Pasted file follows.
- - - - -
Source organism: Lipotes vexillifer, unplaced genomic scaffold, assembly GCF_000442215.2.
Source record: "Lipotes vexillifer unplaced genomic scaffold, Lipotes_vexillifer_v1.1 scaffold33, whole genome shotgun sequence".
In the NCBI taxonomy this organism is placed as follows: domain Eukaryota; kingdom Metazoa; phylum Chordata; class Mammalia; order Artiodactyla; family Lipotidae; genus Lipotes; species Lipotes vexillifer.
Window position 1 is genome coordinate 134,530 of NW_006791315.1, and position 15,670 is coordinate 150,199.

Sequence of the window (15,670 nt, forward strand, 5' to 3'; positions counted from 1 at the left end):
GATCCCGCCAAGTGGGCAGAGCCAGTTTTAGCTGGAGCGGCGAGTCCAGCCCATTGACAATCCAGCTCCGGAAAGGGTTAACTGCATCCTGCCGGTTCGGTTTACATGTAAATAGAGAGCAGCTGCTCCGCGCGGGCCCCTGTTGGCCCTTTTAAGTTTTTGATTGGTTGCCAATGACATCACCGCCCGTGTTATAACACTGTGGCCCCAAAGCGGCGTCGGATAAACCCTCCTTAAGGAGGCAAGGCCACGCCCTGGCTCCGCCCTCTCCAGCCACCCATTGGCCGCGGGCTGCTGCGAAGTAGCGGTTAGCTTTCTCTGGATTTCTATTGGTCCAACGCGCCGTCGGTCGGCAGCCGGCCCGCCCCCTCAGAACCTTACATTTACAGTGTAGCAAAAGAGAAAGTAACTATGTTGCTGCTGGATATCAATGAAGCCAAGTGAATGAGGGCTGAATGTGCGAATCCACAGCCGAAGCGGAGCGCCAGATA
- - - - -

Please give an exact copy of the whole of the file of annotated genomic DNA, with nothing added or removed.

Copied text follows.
Source organism: Lipotes vexillifer, unplaced genomic scaffold, assembly GCF_000442215.2.
Source record: "Lipotes vexillifer unplaced genomic scaffold, Lipotes_vexillifer_v1.1 scaffold33, whole genome shotgun sequence".
In the NCBI taxonomy this organism is placed as follows: domain Eukaryota; kingdom Metazoa; phylum Chordata; class Mammalia; order Artiodactyla; family Lipotidae; genus Lipotes; species Lipotes vexillifer.
Window position 1 is genome coordinate 134,530 of NW_006791315.1, and position 15,670 is coordinate 150,199.

Sequence of the window (15,670 nt, forward strand, 5' to 3'; positions counted from 1 at the left end):
GATCCCGCCAAGTGGGCAGAGCCAGTTTTAGCTGGAGCGGCGAGTCCAGCCCATTGACAATCCAGCTCCGGAAAGGGTTAACTGCATCCTGCCGGTTCGGTTTACATGTAAATAGAGAGCAGCTGCTCCGCGCGGGCCCCTGTTGGCCCTTTTAAGTTTTTGATTGGTTGCCAATGACATCACCGCCCGTGTTATAACACTGTGGCCCCAAAGCGGCGTCGGATAAACCCTCCTTAAGGAGGCAAGGCCACGCCCTGGCTCCGCCCTCTCCAGCCACCCATTGGCCGCGGGCTGCTGCGAAGTAGCGGTTAGCTTTCTCTGGATTTCTATTGGTCCAACGCGCCGTCGGTCGGCAGCCGGCCCGCCCCCTCAGAACCTTACATTTACAGTGTAGCAAAAGAGAAAGTAACTATGTTGCTGCTGGATATCAATGAAGCCAAGTGAATGAGGGCTGAATGTGCGAATCCACAGCCGAAGCGGAGCGCCAGATA